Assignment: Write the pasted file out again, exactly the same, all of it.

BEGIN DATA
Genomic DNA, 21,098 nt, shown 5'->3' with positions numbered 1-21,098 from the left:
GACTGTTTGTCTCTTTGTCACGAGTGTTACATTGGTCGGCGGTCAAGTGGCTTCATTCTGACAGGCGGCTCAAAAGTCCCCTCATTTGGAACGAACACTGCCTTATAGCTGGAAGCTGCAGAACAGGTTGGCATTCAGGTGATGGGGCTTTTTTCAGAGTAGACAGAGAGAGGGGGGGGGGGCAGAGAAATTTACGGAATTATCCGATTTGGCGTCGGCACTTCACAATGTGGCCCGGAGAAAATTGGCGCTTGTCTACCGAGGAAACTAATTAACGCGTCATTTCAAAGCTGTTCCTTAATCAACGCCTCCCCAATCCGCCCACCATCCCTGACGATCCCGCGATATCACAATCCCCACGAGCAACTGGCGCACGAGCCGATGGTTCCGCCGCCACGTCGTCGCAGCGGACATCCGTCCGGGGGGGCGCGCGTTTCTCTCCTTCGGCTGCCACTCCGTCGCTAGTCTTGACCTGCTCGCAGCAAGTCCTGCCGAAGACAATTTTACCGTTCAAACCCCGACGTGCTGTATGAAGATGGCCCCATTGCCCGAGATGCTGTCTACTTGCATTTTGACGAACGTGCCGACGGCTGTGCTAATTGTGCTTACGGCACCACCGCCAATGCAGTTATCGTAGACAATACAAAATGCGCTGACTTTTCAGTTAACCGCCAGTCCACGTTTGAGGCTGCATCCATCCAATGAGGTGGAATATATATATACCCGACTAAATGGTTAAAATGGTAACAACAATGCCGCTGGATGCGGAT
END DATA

Genomic DNA, 21,098 nt, shown 5'->3' with positions numbered 1-21,098 from the left:
GACTGTTTGTCTCTTTGTCACGAGTGTTACATTGGTCGGCGGTCAAGTGGCTTCATTCTGACAGGCGGCTCAAAAGTCCCCTCATTTGGAACGAACACTGCCTTATAGCTGGAAGCTGCAGAACAGGTTGGCATTCAGGTGATGGGGCTTTTTTCAGAGTAGACAGAGAGAGGGGGGGGGGGCAGAGAAATTTACGGAATTATCCGATTTGGCGTCGGCACTTCACAATGTGGCCCGGAGAAAATTGGCGCTTGTCTACCGAGGAAACTAATTAACGCGTCATTTCAAAGCTGTTCCTTAATCAACGCCTCCCCAATCCGCCCACCATCCCTGACGATCCCGCGATATCACAATCCCCACGAGCAACTGGCGCACGAGCCGATGGTTCCGCCGCCACGTCGTCGCAGCGGACATCCGTCCGGGGGGGCGCGCGTTTCTCTCCTTCGGCTGCCACTCCGTCGCTAGTCTTGACCTGCTCGCAGCAAGTCCTGCCGAAGACAATTTTACCGTTCAAACCCCGACGTGCTGTATGAAGATGGCCCCATTGCCCGAGATGCTGTCTACTTGCATTTTGACGAACGTGCCGACGGCTGTGCTAATTGTGCTTACGGCACCACCGCCAATGCAGTTATCGTAGACAATACAAAATGCGCTGACTTTTCAGTTAACCGCCAGTCCACGTTTGAGGCTGCATCCATCCAATGAGGTGGAATATATATATACCCGACTAAATGGTTAAAATGGTAACAACAATGCCGCTGGATGCGGAT